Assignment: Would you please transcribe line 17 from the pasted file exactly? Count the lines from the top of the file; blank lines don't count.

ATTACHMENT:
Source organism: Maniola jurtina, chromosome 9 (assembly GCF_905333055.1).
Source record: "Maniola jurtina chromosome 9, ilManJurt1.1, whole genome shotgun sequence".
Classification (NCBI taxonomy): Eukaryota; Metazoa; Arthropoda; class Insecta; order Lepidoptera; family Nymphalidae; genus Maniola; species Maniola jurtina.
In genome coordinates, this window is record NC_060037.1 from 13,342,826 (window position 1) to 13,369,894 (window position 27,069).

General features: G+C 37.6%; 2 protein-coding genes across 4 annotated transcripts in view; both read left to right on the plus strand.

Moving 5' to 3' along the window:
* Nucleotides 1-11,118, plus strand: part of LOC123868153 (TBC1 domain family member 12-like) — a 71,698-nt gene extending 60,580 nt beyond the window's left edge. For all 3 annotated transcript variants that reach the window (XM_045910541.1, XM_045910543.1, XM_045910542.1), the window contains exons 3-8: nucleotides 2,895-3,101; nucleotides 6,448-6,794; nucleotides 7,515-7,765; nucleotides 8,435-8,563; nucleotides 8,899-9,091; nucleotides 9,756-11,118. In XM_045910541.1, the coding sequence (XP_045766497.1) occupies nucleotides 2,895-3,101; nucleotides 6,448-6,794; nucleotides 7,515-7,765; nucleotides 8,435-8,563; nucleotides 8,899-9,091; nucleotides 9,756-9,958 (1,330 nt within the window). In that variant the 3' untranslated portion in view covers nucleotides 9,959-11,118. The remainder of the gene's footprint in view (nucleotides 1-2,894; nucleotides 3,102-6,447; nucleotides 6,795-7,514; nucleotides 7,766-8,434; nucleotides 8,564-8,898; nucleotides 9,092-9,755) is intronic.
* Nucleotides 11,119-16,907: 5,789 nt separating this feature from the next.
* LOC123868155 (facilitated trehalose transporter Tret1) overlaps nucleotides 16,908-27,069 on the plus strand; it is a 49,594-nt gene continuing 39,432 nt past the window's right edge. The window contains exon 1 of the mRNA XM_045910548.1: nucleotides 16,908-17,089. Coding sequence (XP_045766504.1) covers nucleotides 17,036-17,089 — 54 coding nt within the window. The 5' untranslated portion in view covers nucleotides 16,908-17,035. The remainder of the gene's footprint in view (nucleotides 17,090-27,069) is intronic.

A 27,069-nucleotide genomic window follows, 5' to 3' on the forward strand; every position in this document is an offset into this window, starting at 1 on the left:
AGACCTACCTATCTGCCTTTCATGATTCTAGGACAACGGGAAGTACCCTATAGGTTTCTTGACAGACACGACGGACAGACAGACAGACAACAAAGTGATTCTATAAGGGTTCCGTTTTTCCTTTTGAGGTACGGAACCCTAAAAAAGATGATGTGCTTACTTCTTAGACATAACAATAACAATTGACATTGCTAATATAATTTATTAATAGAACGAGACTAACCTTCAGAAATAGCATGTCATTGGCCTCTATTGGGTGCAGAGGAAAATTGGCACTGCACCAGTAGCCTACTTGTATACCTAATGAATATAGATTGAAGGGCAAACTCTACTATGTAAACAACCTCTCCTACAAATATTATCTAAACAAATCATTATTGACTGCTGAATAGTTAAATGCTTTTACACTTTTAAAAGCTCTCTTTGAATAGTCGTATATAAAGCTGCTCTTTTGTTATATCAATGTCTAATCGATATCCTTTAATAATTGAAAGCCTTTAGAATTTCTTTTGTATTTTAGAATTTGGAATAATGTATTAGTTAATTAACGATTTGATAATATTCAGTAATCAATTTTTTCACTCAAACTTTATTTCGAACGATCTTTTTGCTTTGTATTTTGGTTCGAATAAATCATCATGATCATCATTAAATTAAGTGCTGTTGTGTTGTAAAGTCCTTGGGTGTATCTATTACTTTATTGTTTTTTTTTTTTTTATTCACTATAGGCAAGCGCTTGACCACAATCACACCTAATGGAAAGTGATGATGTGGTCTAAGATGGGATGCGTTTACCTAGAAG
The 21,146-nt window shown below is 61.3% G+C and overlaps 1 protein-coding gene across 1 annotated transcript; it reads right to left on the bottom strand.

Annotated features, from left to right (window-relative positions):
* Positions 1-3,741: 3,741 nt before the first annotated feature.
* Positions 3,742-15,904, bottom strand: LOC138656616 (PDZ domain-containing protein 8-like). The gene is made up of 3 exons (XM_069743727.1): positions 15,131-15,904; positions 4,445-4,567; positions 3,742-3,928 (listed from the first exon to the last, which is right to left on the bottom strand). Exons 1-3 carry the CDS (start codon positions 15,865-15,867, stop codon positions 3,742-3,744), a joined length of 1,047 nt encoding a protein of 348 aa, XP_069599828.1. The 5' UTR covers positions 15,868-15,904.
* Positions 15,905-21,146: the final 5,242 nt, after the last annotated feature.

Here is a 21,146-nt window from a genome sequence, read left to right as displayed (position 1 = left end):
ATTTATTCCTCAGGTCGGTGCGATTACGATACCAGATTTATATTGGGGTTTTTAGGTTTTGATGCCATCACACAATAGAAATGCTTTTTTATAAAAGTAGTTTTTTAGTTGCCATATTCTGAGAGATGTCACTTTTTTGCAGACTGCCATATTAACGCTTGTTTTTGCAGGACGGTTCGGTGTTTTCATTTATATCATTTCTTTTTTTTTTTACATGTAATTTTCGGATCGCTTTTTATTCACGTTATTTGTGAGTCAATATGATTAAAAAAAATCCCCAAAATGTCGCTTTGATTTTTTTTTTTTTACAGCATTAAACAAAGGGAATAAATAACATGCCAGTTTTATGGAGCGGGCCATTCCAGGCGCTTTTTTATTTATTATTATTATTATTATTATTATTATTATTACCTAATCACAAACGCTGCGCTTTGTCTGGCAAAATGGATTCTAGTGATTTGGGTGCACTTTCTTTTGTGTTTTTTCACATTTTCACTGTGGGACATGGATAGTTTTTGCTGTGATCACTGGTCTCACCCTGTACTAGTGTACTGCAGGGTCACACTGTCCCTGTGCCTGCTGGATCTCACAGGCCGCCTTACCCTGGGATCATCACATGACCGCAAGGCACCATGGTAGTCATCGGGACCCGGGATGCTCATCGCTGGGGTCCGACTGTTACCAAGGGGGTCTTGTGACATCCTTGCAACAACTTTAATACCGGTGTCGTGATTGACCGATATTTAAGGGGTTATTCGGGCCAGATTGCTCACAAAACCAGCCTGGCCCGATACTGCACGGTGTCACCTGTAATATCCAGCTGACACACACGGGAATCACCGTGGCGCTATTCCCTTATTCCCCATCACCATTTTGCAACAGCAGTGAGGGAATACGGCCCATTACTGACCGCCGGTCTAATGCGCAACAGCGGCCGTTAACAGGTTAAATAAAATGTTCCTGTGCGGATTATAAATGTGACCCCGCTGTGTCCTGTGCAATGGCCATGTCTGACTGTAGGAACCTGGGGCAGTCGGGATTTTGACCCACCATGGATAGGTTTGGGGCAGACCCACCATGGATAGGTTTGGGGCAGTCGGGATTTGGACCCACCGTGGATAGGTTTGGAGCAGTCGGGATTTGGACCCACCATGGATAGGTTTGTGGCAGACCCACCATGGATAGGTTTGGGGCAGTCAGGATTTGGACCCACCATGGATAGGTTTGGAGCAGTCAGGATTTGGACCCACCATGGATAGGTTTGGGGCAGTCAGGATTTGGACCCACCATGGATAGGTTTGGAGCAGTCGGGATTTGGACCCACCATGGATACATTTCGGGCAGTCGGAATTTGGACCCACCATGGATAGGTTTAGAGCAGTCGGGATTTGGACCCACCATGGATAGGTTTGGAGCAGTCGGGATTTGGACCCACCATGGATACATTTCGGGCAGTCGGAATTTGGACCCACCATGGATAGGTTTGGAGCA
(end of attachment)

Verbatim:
Here is a 21,146-nt window from a genome sequence, read left to right as displayed (position 1 = left end):